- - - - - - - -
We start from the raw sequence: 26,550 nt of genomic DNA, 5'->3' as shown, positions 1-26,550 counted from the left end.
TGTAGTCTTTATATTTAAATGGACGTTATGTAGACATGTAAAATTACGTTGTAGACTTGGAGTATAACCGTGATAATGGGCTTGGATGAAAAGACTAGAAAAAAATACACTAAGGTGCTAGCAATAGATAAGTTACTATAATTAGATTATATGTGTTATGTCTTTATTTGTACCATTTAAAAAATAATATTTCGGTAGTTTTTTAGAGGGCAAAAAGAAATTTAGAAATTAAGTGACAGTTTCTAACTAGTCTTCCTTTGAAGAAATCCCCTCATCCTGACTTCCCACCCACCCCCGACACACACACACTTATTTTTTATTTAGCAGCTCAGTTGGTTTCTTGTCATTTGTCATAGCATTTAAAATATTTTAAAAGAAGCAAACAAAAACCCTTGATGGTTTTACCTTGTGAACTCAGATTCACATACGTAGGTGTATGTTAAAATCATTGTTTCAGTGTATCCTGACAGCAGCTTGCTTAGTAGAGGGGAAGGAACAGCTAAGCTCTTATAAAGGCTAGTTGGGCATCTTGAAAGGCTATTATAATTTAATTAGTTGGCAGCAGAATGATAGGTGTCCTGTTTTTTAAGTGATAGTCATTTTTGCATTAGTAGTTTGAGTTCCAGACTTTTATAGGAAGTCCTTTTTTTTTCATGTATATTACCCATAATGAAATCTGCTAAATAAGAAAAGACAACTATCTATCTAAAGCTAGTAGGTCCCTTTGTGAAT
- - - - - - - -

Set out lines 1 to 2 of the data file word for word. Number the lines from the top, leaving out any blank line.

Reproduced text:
We start from the raw sequence: 26,550 nt of genomic DNA, 5'->3' as shown, positions 1-26,550 counted from the left end.
TGTAGTCTTTATATTTAAATGGACGTTATGTAGACATGTAAAATTACGTTGTAGACTTGGAGTATAACCGTGATAATGGGCTTGGATGAAAAGACTAGAAAAAAATACACTAAGGTGCTAGCAATAGATAAGTTACTATAATTAGATTATATGTGTTATGTCTTTATTTGTACCATTTAAAAAATAATATTTCGGTAGTTTTTTAGAGGGCAAAAAGAAATTTAGAAATTAAGTGACAGTTTCTAACTAGTCTTCCTTTGAAGAAATCCCCTCATCCTGACTTCCCACCCACCCCCGACACACACACACTTATTTTTTATTTAGCAGCTCAGTTGGTTTCTTGTCATTTGTCATAGCATTTAAAATATTTTAAAAGAAGCAAACAAAAACCCTTGATGGTTTTACCTTGTGAACTCAGATTCACATACGTAGGTGTATGTTAAAATCATTGTTTCAGTGTATCCTGACAGCAGCTTGCTTAGTAGAGGGGAAGGAACAGCTAAGCTCTTATAAAGGCTAGTTGGGCATCTTGAAAGGCTATTATAATTTAATTAGTTGGCAGCAGAATGATAGGTGTCCTGTTTTTTAAGTGATAGTCATTTTTGCATTAGTAGTTTGAGTTCCAGACTTTTATAGGAAGTCCTTTTTTTTTCATGTATATTACCCATAATGAAATCTGCTAAATAAGAAAAGACAACTATCTATCTAAAGCTAGTAGGTCCCTTTGTGAAT